See also: The story behind the Irish pound coin.

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Re: Milestones in the decimal coinage of Ireland
« Reply #18 on: August 15, 2018, 08:35:24 PM »

1990 5 ecu piece.



Also in 1990, a silver 5 ECU collector coin was issued to coincide with the new pound coin. It also carried Thomas Ryan's red deer design, but with the addition of a background depicting the Irish countryside. It was a most attractive design. The ECU was the predecessor of the euro, though unlike the euro it was not a circulating currency.



See also: Irish red deer on Punt and 5 ECU coins of 1990.

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Re: Milestones in the decimal coinage of Ireland
« Reply #19 on: August 15, 2018, 08:51:14 PM »

The smaller Irish 5 pence coin.



The UK reduced the size and weight of its five pence coin in 1990. In 1992 the Irish followed suit, amending the design as promised, so that the bull faced to the left. The new coin was 18.5mm in diameter and weighed 3.25g, whilst the old larger coin was 23.6mm in diameter and weighed 5.6g. The denomination was moved from the top to the bottom of the coin.

The older, larger five pence coins, and the old shillings, which had still circulated until then, were demonetised on the 1st January 1993.

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Re: Milestones in the decimal coinage of Ireland
« Reply #20 on: August 15, 2018, 08:53:29 PM »

The smaller Irish 10 pence coin.



The UK reduced the size and weight of its ten pence coin in 1992. In 1993 the Irish followed suit, amending the design as promised, so that the salmon faced to the left. The new coin was 22mm in diameter and weighed 5.45g, whilst the old larger coin was 11.31 g 28.5 mm in diameter and weighed 11.31g. Unlike the previous coin, the new coin had a beaded rim on both obverse and reverse.

The older, larger ten pence coins, and the old florins, which had still circulated until then, were demonetised on the 1st June 1994.

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Re: Milestones in the decimal coinage of Ireland
« Reply #21 on: August 15, 2018, 08:55:42 PM »

The older, larger Irish 5 pence and 10 pence coins.



Here is a reminder, for comparison purposes, of the older demonetised 5 and 10 pence coins. The coins are of course not shown to scale: they were not identical in size.

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Re: Milestones in the decimal coinage of Ireland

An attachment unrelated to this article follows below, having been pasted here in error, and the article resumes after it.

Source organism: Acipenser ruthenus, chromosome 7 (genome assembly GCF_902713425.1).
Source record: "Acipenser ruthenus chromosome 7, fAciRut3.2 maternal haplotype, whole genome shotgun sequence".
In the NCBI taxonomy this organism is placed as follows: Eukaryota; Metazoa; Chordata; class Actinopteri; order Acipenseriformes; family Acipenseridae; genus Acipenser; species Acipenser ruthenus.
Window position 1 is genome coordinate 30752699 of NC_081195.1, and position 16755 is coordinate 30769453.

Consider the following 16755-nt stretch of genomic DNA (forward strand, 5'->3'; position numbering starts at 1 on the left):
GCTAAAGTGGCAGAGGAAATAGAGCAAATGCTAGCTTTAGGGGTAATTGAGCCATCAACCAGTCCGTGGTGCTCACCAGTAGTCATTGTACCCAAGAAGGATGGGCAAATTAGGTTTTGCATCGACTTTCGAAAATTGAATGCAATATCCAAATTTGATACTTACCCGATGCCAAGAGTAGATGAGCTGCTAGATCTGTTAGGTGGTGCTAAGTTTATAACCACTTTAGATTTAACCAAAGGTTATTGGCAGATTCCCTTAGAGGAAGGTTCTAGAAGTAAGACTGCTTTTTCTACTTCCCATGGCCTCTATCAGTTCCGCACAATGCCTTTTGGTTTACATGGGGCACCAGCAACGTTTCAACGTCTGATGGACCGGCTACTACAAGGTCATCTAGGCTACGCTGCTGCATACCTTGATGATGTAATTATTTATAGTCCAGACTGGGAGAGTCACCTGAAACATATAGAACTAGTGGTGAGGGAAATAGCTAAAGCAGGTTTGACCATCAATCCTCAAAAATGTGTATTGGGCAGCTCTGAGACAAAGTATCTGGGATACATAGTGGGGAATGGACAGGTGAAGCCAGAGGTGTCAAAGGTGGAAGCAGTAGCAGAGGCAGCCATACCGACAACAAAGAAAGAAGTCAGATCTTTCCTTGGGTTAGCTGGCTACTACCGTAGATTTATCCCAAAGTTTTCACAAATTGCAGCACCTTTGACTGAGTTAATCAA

« Reply #22 on: August 15, 2018, 08:57:31 PM »
After the release of the new 5p and 10p coins, the animals on the designs did now indeed all face left. They were the last changes to the Irish circulation coinage. As already mentioned, the smaller, round 50 pence, and the 1p and 2p with the old Metcalfe wolfhound and hare designs respectively, never came about. That original announcement was made in 1990, but in that same year momentous changes were taking place in Europe. The reunification of Germany was one of them, and in return for his support of that process, President Mitterand had asked Chancellor Kohl to support the speeding up of the introduction of a single European currency. Ireland most definitely wanted to be part of the coming euro, and perhaps the awareness of its imminence made the Irish decide that it would not be worthwhile to make any further changes to the Irish coinage.

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Re: Milestones in the decimal coinage of Ireland
« Reply #23 on: August 15, 2018, 08:58:52 PM »

In the year 2000, Ireland issued its first and only commemorative pound coin, depicting an ancient Broighter boat.

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Re: Milestones in the decimal coinage of Ireland
« Reply #24 on: August 16, 2018, 02:33:03 PM »

Irish collector euro coins with "Metcalfian" designs.



In 2002 the Irish pound died, as the euro was introduced into Ireland. On the whole the Irish seemed positive about the new development. They were unaware of the financial tribulations to come, and not just those involving the euro.

For me, though, 2002 marks the second great tragedy of modern Irish numismatics. The first was the adoption of Gabriel Hayes' designs for the decimal bronze coins. The second was the complete loss of the Metcalfe designs, coupled with the fact that the Irish chose only a single design for the national side of their new euro coinage: the harp. Logically, however, Metcalfe's old farmyard designs were no longer appropriate for the Ireland that had become the "Celtic Tiger" economy.

The popularity of Metcalfe's animal designs lives on, though, and some have been adapted for Irish collector euro coins in recent years. By contrast, Miss Hayes’ ornamental bird designs, which were fewer in number and had a shorter lifetime, are now largely unlamented and forgotten.

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Re: Milestones in the decimal coinage of Ireland
« Reply #25 on: August 16, 2018, 02:33:23 PM »
Though the title of this topic refers to the decimal coinage of Ireland, and the euro is also a decimal coinage, I have deliberately restricted its scope to Ireland's national pound.



This topic is part of a series about the decimal coins of the sterling area. To see the other topics in the series, click on the link below:

The Decimal Coins of the Sterling Area